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United Kingdom 2005
Directed by
Jan Dunn
98 minutes
Rated M

Reviewed by
Bernard Hemingway
3.5 stars


Made under the rubric of Lars Von Trier's Dogme manifesto, which was formulated to take film back to the basics of script and performance, this British film has many companions in the Ken Loach/Mike Leigh school of British social realist cinema.

Set in Margate on England’s South-East coast it tells the story of Helen (Pauline McLynn), who is in a loveless marriage to Paul (Paul McGann),and her involvement with Romany refugee, Tasha (Chloe Sirene). It is told in three parts, each playing out the narrative from the perspective of one of the three. The film captures well the drab brutality of English urban working class society with its pervasive sense of damp monotony marked by fish and chips, lager, teenage pregnancy and bigotry.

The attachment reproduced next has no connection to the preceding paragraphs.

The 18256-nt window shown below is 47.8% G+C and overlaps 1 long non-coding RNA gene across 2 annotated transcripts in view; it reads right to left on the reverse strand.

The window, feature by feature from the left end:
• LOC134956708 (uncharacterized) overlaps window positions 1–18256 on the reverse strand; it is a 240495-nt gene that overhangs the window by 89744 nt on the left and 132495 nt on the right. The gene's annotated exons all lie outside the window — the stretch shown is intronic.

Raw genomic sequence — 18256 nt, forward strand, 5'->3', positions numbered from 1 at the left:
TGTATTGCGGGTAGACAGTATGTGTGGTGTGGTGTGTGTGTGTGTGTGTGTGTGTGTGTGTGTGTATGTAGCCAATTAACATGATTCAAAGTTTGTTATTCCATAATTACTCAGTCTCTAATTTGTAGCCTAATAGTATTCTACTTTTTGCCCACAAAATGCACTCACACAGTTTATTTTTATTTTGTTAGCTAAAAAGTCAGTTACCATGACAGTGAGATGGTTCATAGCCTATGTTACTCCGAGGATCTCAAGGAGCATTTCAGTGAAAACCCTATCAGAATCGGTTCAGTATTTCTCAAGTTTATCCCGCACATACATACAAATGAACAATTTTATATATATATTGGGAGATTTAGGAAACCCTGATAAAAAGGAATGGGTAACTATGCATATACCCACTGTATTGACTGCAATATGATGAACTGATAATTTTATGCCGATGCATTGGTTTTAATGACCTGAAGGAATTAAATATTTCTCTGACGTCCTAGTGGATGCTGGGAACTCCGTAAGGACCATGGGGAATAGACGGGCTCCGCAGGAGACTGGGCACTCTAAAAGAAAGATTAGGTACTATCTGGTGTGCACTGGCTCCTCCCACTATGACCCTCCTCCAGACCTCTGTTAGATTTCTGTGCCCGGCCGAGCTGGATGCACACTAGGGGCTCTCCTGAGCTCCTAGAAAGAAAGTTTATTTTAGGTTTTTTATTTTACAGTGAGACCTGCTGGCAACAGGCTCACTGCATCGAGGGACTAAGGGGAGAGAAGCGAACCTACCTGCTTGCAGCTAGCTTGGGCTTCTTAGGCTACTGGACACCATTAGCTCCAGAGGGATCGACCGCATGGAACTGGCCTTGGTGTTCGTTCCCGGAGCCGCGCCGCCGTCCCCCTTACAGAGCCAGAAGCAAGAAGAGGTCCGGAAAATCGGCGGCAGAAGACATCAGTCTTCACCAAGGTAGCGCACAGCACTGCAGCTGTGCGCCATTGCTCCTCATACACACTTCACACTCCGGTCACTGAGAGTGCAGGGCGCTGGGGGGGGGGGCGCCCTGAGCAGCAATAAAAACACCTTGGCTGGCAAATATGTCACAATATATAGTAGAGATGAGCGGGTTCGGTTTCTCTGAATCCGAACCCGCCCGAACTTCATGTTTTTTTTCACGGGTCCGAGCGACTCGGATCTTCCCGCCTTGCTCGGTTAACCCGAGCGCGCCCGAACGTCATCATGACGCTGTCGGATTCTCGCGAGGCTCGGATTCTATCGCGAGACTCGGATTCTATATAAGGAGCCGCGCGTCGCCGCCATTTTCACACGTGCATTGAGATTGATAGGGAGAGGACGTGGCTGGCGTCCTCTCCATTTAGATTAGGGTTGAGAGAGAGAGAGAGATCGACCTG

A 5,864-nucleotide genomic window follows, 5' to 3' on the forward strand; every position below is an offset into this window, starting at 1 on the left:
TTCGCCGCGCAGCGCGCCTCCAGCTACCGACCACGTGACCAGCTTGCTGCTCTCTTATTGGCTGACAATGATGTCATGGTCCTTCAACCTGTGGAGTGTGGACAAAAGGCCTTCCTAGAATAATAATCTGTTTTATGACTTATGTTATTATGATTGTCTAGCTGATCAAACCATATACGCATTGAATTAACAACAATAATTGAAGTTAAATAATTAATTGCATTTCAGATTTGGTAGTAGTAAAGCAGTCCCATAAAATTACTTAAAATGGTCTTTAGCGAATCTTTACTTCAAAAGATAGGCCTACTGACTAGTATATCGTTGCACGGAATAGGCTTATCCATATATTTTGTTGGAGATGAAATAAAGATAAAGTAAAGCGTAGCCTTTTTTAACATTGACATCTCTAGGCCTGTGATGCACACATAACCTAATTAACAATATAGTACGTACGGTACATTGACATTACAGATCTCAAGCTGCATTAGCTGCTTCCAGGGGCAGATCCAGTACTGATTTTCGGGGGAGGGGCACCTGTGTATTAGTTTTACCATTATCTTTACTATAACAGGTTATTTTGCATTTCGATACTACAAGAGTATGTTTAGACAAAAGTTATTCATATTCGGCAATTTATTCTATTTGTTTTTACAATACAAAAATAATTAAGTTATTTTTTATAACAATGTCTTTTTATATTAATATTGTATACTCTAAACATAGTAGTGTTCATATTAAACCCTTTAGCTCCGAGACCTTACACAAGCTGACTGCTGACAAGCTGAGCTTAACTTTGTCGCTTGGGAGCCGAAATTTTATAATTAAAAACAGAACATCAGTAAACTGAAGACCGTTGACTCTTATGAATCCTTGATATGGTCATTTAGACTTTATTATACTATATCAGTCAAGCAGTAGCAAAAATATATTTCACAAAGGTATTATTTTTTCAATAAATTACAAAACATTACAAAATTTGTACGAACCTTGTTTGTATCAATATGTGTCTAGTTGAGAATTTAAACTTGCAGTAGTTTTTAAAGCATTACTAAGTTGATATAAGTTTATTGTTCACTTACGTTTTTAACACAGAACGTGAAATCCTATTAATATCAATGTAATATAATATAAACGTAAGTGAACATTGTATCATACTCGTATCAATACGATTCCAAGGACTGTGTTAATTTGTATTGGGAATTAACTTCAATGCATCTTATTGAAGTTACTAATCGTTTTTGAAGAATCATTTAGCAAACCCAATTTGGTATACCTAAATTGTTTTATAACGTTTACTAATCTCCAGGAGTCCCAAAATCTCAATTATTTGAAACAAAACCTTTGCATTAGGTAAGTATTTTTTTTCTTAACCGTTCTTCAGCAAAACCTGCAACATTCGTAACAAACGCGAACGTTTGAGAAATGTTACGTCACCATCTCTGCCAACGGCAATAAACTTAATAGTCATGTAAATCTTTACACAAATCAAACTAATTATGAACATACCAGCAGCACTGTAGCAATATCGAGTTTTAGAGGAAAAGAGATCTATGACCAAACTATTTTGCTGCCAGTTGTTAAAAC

Somewhat surprisingly for a Dogme film the script overdoes the poignancy aspect with too clearly demarcated qualities of the characters and a somewhat templated, sentimentalized narrative. McGann is mis-cast as the father for, although emotional confusion is his strong card, he has too much apparent innate intelligence to convince as the rabid racist and yobbo father and Chloe Sirene is far too attractive to be representative of the refugee class. Pauline McLynn however stands out as the struggling mother and lynch-pin of the story.

If attracting criticism in its detail, the issues covered are valuable and overall the film gets its message home effectively. 




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